When you constantly expose your mouth to sugar, certain bacteria use that sugar as a food source and metabolize it in lactic acid.Lactic acid begins to dissolve minerals in the teeth and thus decay forms.

Eat Teeth-whitening Foods:

It’s true: some foods can actually help keep your pearly whites, well, whites.

Raw, thick and fibrous foods, such as celery, cucumbers, apples, pears, carrots and lettuce, help to scrub tooth surfaces and remove some of the accumulated plaque, which can cause teeth They look yellow.

In addition, these crunchy foods require more time to chew, so they also stimulate saliva, which helps neutralize acids that can erode teeth.

See a dentist regularly:

Experts recommend that people visit a dentist every 6 months for a checkup. During a routine dental exam, a hygienist will clean the teeth and remove plaque and hardened tartar.

The dentist will check for visual signs of tooth decay, gum disease, mouth cancer and other oral health problems. Sometimes they can also use dental x-rays to detect decay.

The results of a recent study confirmed that children and adolescents should see a dentist every 6 months to help prevent tooth decay. However, adults who practice good dental hygiene every day and have a low risk of oral health problems may go less frequently.

The authors of a recent review state that there is a need for more high quality studies to confirm the ideal frequency of dental checkups.

People can talk to their dentist about how often they need a checkup. The answer may vary based on a person’s health history, age and general dental health.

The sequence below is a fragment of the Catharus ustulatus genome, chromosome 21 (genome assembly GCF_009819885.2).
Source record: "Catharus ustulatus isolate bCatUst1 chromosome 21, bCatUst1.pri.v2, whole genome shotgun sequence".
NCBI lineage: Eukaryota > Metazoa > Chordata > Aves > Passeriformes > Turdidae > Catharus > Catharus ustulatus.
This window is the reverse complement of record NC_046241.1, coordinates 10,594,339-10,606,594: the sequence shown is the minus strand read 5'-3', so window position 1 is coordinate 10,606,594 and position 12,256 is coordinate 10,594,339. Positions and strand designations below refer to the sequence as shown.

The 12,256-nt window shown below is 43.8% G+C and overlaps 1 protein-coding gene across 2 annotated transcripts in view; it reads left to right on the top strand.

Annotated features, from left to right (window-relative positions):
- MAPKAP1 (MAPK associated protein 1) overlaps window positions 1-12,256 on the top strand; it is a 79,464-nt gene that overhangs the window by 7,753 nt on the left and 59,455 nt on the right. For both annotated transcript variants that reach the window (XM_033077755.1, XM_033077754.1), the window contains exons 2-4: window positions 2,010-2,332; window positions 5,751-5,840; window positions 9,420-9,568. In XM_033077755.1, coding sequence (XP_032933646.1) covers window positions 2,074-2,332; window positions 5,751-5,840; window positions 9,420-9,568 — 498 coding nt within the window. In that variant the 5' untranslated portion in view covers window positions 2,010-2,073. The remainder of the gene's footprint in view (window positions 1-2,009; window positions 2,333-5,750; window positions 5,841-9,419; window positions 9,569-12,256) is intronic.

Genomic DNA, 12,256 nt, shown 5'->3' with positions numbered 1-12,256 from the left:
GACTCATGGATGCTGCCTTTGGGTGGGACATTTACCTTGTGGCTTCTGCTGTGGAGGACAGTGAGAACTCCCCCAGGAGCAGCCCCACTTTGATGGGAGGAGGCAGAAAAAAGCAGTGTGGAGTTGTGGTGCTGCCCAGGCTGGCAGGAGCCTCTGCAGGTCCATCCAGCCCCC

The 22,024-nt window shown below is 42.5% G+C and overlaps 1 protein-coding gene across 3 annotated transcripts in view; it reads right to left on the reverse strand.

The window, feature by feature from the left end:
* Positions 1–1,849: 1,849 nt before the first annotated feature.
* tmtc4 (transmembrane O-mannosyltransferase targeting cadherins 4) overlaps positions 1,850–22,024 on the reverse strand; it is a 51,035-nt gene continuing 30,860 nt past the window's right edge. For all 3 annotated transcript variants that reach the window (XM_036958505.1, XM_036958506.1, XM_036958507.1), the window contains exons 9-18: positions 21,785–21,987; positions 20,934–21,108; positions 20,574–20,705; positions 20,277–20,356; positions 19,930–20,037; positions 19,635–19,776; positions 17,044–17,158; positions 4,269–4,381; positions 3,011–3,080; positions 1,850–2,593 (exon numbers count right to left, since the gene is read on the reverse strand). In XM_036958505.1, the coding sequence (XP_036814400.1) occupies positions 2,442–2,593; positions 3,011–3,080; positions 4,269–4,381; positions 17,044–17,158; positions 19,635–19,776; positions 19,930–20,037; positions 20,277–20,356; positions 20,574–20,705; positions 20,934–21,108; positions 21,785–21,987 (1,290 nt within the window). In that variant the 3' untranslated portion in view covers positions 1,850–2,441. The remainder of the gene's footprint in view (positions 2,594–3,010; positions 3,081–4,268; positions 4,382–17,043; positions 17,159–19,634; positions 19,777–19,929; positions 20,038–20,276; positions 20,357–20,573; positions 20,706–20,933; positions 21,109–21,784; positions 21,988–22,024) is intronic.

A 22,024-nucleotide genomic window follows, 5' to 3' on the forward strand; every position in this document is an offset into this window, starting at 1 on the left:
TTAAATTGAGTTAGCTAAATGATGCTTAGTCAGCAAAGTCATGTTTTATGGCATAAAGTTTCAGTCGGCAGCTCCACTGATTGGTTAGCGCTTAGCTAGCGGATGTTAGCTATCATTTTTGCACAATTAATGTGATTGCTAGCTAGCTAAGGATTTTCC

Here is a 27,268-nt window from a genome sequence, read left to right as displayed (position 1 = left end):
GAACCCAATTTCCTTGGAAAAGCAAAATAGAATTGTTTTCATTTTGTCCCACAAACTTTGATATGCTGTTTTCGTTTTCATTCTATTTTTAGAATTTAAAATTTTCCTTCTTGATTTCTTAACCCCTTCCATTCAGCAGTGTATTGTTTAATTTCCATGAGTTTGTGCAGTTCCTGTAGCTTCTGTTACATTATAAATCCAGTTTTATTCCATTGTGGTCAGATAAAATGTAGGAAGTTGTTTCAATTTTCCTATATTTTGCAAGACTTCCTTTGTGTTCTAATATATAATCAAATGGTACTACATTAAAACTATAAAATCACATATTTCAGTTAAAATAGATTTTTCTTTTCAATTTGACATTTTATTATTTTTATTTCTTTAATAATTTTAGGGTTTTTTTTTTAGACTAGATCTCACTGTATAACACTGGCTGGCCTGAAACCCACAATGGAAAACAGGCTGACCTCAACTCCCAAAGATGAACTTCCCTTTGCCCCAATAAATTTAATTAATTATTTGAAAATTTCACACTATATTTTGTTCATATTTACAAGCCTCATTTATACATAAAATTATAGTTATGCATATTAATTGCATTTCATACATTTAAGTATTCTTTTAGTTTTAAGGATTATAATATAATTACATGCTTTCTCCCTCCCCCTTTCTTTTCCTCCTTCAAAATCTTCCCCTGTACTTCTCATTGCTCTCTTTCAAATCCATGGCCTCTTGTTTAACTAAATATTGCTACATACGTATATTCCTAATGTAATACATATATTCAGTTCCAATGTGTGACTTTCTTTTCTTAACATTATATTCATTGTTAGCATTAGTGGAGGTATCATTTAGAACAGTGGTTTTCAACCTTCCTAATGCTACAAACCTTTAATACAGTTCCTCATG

Types of Oral Care

Tips for kids:

A child’s primary teeth, which people sometimes call baby teeth, are as important as their permanent teeth. Baby teeth help a child to chew and talk. They are placeholders for future permanent teeth.

If a child loses a baby tooth due to tooth decay, this can disrupt the space in the mouth and make it difficult for the adult tooth to develop properly.

With this in mind, it is better to introduce good dental care for children during childhood. The following practices will help keep a kids teeth and gums healthy:

Clean a baby’s gums with a warm, damp cloth every day, even before they have teeth. Doing this removes sugar from the gums and can help the baby become familiar with the feeling of cleaning his teeth.

Babies and young children should not sleep with bottles or sip cups. Milk and juice contain sugars that can cause tooth decay if they remain in the teeth for prolonged periods.

As a baby approaches 1 year of age, begin to accustom it to a sip cup. Try to stop using bottles for your first birthday.

Allow young children to drink water from cups between meals, but store juice or milk for meals only.

Once the baby has teeth, wash them twice a day with a soft toothbrush. Use a small amount of toothpaste, no larger than a grain of rice. Children 3 to 6 years old can use an amount of pea-sized toothpaste.

Parents or caregivers should brush their child’s teeth until they can thoroughly clean all teeth without help. Watch them to make sure they spit out toothpaste.

Keep toothpaste out of the reach of children when not in use.

The ADA recommends that children see a dentist within 6 months after the appearance of their first tooth or one year of age, whichever comes first.

Parents and caregivers should not share eating utensils with a child or clean pacifiers by putting them in their mouths. Both actions can transmit the caries causing bacteria from the adult to the child.

To know more about Oral Care you can check here: Taking Care of Your Teeth and Mouth.